In many fashion histories, the “New Look” introduced by Christian Dior in 1948 is portrayed as nothing short of a revolution. With his famous collection featuring soft shoulders, nipped waists, full skirts, and longer lengths, he singlehandedly ended prevailing World War Two styles featuring boxy shapes and shorter skirts.
But how new were these ideas? I recently bought the October/November 1946 issue of Vogue Pattern Book and could see clear antecedents to Dior’s style upset. While it is true that skirts weren’t as long as two years later, and shoulders were still fairly broad, there was an obvious nipped waist and a real emphasis on the hips. Skirts were heading down as well. And while I saw no big full skirts in 1946, Dior’s collection two years later included slim suits as well.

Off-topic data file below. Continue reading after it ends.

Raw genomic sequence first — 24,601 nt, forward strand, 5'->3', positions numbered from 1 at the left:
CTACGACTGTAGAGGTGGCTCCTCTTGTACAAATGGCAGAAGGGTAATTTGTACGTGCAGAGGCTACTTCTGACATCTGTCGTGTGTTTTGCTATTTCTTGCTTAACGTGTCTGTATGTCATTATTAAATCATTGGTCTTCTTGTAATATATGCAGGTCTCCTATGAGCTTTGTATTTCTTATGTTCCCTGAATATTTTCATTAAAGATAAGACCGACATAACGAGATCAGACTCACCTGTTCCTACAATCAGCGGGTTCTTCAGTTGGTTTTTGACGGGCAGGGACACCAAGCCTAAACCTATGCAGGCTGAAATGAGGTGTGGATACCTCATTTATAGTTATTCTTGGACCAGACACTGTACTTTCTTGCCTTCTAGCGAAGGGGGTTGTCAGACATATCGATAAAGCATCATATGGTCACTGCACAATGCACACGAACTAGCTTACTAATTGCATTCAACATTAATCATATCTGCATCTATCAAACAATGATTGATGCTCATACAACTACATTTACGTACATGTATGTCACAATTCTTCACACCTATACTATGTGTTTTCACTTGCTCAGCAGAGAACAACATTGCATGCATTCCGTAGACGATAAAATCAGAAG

In this overview of the essential new elements of 1946 style, there are several details that would disappear two years later, particularly the normal armhole, with its well padded shoulder. However others, like the padded hip, became a central element of Dior’s New Look.
I write this on November 7, 2017, exactly one hundred years after the Bolshevik Revolution. I studied this event for most of my adult life. At first I was attracted to the ruptures that it caused, but the more I looked the more continuities I could see. Revolutions aren’t built from nothing, not even fashion revolutions.